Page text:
My wife's response to the announcement that tomorrow we're driving two cars to a railway station to handover surprised me. 'It's probably drug money,' she said, 'or the proceeds from human trafficking.
My 'due dilligence' suggest otherwise. The buyer's Facebook profile shows a smiling middle aged lady holding a much loved dog. Surely a drug dealer would have a more sinister profile picture - perhaps something moody, with urban graffiti in the background and certainly dark glasses.
The deposit was paid via my website, which means I have the guys name, address, phone number and email address. Google reveals him to be a trustee of a Greek Orthodox religious charity so perhaps not a man likely to be shipping teenagers over the North Sea to satisfy the sexual desires of London's coke fuelled city traders.
Am I naive, or do dodgy people carefully craft respectable online personas to trick people like me? If we all thought that, then nobody would trust anyone. Surely the default for us all is to be honest, trustworthy and decent. Tell me I'm right - please!
Monday, 30 May 2011
I guess it had to happen. With funding cuts and the change in emphasis from 'gimme a grant' to 'how can I help you', cannibalism was perhaps to be expected. However rather than the nice friendly mergers I was expecting, folk are fighting dirty. It's a shame.
To avoid compromising what is actually quite a delicate situation, I'll not name names; however if you can guess who I'm talking about feel free to tweet - as we now know - even super-injunctions can't stop that!
So to the story. Imagine two young men, let's call them Less and Able. They've moved around the sector for years, working together at least twice. Able is very good at his job, gentle and passionate about making a difference. Less is not quite so bright and struggles to to settle down - deep down he means well, but somehow, never quite has the credibility of Able.
Like the similarly named Biblical brothers, tension grew and Less had an idea. He accused Able of using information gained at a previous employer in his current job. He did this by 'tipping off' the former employer with whom ironically both had worked and arguable Less had abused more!
Rather than tell Less to piss off, the former employer stormed into the new employers offices demanding retribution. Ironic again as the two organisations work closely together with the aggressor in this case being the one with the most to lose - the supplier.
Able is now under investigation and I suspect, looking for another job. Less is hoping he'll go so he can feel more secure.
The trouble is that when people and organisations fight each other everyone loses. Less will become far less popular once word gets out that he's tried to 'eat' Able. The two employers are in a no win argument from which nothing good can come. And this is the so called caring sector, there to help the weak and vulnerable in society get along. What would you do if you found yourself caught up in a situation like this?
Tuesday, 1 February 2011
I was asked by a friend to provide a character reference this week. The guy has become tired of running his own business and decided to apply for a management job instead. The job is in a sector he has empathy with but as he told me; ' I’m not fooling myself into thinking I’m going to get it, or that I’m even qualified to do the job but it interests me and I thought I've got nothing to lose in giving it a bash.'
So was I right to refuse to provide a reference? It seemed to me that he was more interested in leaving where he was than in demonstrating, even to me, why he was the perfect man for the job he's after. Furthermore, knowing the person who is retiring and creating the vacancy, I just can't see my friend being happy moving into the empty seat. It involves too much bureaucracy!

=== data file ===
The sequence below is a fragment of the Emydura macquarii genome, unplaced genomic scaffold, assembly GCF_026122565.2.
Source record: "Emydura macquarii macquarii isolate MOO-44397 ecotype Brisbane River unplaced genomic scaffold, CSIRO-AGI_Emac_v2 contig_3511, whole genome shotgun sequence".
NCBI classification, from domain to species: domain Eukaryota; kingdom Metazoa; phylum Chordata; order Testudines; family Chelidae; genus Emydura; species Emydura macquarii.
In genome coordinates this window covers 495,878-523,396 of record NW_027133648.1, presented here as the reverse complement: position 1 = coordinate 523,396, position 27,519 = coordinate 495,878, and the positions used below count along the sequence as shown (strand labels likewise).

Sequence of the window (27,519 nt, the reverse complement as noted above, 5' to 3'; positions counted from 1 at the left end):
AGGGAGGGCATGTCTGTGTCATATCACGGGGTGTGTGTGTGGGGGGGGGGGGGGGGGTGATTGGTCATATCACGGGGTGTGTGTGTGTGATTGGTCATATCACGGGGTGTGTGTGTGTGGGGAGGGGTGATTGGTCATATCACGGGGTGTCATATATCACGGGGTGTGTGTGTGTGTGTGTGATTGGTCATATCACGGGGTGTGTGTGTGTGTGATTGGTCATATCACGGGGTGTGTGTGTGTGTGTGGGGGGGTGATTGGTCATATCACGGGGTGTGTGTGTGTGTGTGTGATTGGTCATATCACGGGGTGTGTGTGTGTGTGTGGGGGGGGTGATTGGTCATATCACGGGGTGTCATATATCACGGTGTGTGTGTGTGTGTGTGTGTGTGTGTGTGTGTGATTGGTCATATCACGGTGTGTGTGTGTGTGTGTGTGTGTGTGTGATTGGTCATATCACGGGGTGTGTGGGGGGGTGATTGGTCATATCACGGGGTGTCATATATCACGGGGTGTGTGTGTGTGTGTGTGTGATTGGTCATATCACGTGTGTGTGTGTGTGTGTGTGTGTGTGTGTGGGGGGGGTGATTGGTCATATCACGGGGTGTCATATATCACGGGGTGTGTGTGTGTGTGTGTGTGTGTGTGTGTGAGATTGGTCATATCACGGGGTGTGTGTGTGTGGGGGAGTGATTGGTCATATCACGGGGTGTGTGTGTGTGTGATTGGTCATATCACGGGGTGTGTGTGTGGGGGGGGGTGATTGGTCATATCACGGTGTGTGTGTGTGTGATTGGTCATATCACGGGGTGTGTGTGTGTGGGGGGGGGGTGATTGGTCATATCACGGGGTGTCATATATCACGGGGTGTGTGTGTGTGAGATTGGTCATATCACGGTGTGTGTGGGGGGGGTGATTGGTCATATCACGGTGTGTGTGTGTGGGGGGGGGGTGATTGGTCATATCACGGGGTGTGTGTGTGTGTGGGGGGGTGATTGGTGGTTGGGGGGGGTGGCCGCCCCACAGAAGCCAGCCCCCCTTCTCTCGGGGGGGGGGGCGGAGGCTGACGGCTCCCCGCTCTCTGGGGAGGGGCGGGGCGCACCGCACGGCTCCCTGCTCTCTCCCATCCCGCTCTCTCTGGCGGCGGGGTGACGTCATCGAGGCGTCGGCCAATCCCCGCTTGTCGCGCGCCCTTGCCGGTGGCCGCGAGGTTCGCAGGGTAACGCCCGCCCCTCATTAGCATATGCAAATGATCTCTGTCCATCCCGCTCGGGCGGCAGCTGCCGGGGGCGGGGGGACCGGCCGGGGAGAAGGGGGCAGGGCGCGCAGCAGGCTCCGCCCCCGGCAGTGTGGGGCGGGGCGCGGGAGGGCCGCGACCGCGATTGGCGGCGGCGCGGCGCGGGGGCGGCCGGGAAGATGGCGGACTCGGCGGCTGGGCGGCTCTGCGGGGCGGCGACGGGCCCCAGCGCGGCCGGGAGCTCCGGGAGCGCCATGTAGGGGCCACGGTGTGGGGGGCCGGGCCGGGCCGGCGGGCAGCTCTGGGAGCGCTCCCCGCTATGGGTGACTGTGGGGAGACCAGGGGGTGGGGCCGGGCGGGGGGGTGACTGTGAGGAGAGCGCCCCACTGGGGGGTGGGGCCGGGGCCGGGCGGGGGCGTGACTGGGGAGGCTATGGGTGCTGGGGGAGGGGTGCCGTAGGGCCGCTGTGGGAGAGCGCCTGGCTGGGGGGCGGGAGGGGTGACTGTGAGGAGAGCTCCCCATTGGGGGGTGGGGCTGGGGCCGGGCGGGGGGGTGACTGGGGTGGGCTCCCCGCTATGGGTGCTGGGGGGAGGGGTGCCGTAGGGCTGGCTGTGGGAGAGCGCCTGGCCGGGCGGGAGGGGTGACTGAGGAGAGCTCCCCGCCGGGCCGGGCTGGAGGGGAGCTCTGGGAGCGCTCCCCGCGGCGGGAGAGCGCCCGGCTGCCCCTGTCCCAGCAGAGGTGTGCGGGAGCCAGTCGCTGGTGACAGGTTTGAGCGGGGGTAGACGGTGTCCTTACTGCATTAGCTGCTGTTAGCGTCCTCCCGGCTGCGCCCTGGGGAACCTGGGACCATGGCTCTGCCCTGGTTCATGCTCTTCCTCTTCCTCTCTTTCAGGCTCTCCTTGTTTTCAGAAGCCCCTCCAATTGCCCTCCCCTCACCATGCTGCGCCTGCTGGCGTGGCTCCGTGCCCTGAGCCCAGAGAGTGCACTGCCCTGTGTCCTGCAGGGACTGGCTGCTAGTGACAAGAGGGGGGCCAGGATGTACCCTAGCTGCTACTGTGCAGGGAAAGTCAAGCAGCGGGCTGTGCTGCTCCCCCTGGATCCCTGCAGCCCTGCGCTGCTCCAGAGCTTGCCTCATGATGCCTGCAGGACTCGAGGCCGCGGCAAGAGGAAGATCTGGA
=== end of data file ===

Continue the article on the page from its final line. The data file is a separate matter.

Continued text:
Needless to say he's now quoting Mark Twain at me and accusing me of not being supportive in his time of need. My suggestion that he would do better to conquer his business challenges than run away and get a job touched a nerve. I'm probably now off his Christmas card list.
What he doesn't know is that over the past 21 years of self employment and running my own businesses, I too have had the urge to run away on perhaps three occasions. I too have filled in application forms for jobs, not because I want them, but because the pain of self employment, right then, was becoming too much. For me, filling in the form was usually enough; I threw them in the bin rather than post them and felt better for the flirtation with change.
I know many people who have fled from the pain of their current situation rather than face and conquer it. In every case, they have come to regret the move. Some have even turned the clock back and gone back, others could not and became stuck and very unhappy.
So, would you have lied and written a glowing reference or would you have refused, explained why and recognised the subsequent rejection as the price you have to pay for being honest?
Wednesday, 26 January 2011
I saw someone I thought I recognised. He was sitting on his own reading the Awards booklet. From the top of his head, he looked very like a guy I know called John. John is someone with whom I enjoy lively banter whenever we meet, usually at events like this one.
I kicked his foot by way of jovial introduction and said something like; 'hi, what brings you here.' The papers fell into his lap and the guy looked straight into my face. I then realised it was not John at all. I glanced down at his name badge. It said Brigadier; it said OBE and listed lots of other letters too. John on the other hand would only have letters after his name if he saved enough coupons from cereal packets.
'Hello, my name is Robert and I thought you were somebody else.' I said, slightly embarrassed. 'Oh that's OK he said, my name is Barry.' Unusually for me, I did not turn this serendipitous meeting into an opportunity. I must be losing my networking touch!
Bu why is it that the older people get, the more alike they look?
Thursday, 20 January 2011
At times, life seems like that to me. In fact right now, two weeks into 2011 it feels very much that reality is being blurred into a series of confusing patterns. Is it the same for you too?
Perhaps I've had too many consecutive days of meeting bureaucrats, each recoiling from the dramatic change they face and have no influence over. Perhaps it's also because I've decided to stop working at the weekend and so am spending more time outside in my garden, on my tractor and generally connected with the natural cycle of seasons, climate and nature.
The landscape, bleak at this time of year, is bleak because it is this time of year. Leafless trees, sodden soil and frost browned grass. The other landscape is also very bleak right now. Job losses, budget cuts, tough decisions and inequalities - but are both equally real or is one an economic construct? Can we change the economy? We certainly can't change the climate - well not much.
and on a personal, micro-scale, just as one week 2011 seems filled with opportunity, so the next week it can look really gloomy? Now here I can make a difference . . . . . .so will focus there!